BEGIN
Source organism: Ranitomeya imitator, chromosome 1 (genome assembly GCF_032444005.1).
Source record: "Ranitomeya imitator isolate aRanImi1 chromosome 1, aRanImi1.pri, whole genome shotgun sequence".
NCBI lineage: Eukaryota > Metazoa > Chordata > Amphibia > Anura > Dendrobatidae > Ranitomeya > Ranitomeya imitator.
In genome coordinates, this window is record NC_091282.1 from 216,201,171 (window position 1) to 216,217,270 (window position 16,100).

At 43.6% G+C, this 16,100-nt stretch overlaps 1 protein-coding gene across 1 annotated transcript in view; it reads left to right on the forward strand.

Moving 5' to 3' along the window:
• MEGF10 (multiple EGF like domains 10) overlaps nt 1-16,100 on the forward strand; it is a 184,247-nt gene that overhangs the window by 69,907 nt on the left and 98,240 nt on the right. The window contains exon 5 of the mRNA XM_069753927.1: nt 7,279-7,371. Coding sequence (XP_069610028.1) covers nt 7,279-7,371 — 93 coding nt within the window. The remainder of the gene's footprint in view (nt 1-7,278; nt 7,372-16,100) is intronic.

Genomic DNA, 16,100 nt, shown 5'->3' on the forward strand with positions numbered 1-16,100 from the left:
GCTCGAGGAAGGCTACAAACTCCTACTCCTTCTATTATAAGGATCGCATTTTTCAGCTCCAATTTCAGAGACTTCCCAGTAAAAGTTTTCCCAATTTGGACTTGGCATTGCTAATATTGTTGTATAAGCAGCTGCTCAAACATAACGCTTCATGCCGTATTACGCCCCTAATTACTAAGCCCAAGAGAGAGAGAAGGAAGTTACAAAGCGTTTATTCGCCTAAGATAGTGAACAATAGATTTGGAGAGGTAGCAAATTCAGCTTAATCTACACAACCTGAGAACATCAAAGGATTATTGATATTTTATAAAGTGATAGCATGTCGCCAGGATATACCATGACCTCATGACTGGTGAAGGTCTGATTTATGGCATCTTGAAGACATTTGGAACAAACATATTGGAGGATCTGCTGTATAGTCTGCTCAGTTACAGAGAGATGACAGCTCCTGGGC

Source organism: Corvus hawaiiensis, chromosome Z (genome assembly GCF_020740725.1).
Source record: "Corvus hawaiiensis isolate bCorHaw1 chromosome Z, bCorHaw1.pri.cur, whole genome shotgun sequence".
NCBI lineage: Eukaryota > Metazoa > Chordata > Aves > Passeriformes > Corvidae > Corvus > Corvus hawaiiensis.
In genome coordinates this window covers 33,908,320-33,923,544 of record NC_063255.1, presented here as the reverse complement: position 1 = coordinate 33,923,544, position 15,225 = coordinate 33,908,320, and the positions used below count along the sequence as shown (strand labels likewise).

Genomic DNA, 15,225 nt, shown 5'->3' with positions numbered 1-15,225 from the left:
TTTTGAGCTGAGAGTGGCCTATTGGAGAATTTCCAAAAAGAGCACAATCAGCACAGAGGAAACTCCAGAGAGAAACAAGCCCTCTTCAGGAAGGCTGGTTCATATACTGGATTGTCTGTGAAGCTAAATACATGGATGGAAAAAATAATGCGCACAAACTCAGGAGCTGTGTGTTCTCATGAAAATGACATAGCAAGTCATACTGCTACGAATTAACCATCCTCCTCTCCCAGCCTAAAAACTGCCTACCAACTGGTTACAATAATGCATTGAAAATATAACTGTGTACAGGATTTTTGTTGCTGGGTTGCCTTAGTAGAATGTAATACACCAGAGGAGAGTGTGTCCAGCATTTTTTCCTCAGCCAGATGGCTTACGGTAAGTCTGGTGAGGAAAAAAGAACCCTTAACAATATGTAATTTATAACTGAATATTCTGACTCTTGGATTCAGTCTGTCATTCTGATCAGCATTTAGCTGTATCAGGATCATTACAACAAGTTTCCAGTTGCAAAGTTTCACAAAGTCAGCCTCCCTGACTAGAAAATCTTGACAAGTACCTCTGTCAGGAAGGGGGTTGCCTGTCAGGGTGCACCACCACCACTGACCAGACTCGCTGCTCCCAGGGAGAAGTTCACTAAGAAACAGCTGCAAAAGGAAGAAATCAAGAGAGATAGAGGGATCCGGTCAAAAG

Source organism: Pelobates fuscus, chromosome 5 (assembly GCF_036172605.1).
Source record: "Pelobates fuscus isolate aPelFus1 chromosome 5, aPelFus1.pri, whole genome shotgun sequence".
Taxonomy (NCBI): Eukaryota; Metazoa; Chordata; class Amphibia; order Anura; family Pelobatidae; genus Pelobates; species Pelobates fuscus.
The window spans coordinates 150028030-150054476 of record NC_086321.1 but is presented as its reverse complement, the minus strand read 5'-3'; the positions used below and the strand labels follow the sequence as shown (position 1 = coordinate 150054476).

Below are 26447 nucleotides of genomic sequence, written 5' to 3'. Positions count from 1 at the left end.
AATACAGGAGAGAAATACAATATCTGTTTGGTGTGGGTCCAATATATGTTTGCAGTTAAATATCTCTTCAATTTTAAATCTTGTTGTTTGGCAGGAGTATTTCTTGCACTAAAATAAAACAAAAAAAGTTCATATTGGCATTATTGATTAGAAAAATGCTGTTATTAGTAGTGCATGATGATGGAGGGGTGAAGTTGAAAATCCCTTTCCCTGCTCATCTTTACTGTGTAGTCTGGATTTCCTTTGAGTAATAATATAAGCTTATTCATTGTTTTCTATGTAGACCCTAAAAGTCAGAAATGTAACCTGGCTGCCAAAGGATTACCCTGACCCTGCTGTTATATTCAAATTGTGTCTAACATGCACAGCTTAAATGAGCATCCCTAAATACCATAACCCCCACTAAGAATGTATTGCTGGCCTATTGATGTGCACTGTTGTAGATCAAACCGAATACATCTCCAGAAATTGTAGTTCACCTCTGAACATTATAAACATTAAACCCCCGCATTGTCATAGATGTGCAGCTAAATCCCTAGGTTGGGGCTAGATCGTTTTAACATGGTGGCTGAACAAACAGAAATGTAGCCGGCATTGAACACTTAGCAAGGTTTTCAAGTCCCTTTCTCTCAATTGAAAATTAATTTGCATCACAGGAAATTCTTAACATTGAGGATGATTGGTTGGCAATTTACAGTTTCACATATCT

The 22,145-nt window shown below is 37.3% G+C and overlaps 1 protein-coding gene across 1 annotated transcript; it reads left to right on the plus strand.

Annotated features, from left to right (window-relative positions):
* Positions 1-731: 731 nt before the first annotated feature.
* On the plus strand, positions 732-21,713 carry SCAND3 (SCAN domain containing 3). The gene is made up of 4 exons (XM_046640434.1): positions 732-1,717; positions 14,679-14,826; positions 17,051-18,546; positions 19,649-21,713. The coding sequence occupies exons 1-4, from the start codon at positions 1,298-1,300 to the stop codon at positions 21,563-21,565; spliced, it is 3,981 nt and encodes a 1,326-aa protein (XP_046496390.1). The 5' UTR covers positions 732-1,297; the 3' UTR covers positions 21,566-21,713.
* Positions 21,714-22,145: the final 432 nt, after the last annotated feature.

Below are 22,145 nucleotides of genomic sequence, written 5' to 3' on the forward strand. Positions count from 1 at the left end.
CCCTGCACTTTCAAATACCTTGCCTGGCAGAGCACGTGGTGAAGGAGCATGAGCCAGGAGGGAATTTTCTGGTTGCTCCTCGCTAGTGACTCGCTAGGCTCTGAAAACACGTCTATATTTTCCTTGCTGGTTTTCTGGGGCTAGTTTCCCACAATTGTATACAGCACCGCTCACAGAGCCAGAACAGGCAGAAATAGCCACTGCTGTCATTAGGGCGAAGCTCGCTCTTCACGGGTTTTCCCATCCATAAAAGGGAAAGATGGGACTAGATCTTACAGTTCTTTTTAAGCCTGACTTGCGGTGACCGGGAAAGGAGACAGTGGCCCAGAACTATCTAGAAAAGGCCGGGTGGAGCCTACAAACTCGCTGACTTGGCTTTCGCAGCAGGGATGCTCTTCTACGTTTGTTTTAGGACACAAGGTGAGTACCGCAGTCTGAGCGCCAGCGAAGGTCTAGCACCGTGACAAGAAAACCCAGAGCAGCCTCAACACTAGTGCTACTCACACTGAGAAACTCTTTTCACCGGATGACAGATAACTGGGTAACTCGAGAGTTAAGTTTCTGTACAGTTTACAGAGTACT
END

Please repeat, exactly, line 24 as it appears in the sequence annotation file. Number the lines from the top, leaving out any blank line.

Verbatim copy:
* Positions 1-731: 731 nt before the first annotated feature.